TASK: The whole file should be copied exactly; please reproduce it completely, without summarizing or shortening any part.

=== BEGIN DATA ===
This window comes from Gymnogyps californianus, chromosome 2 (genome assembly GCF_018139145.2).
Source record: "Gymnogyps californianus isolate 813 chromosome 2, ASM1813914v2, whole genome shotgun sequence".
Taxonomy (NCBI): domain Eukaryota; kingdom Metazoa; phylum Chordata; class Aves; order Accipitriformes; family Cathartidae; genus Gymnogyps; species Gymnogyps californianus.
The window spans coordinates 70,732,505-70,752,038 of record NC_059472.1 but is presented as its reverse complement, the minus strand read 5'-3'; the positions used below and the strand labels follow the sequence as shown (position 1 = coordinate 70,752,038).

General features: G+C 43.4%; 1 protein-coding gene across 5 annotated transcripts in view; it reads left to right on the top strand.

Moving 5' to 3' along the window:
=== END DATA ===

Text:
This window comes from Gymnogyps californianus, chromosome 2 (genome assembly GCF_018139145.2).
Source record: "Gymnogyps californianus isolate 813 chromosome 2, ASM1813914v2, whole genome shotgun sequence".
Taxonomy (NCBI): domain Eukaryota; kingdom Metazoa; phylum Chordata; class Aves; order Accipitriformes; family Cathartidae; genus Gymnogyps; species Gymnogyps californianus.
The window spans coordinates 70,732,505-70,752,038 of record NC_059472.1 but is presented as its reverse complement, the minus strand read 5'-3'; the positions used below and the strand labels follow the sequence as shown (position 1 = coordinate 70,752,038).

General features: G+C 43.4%; 1 protein-coding gene across 5 annotated transcripts in view; it reads left to right on the top strand.

Moving 5' to 3' along the window: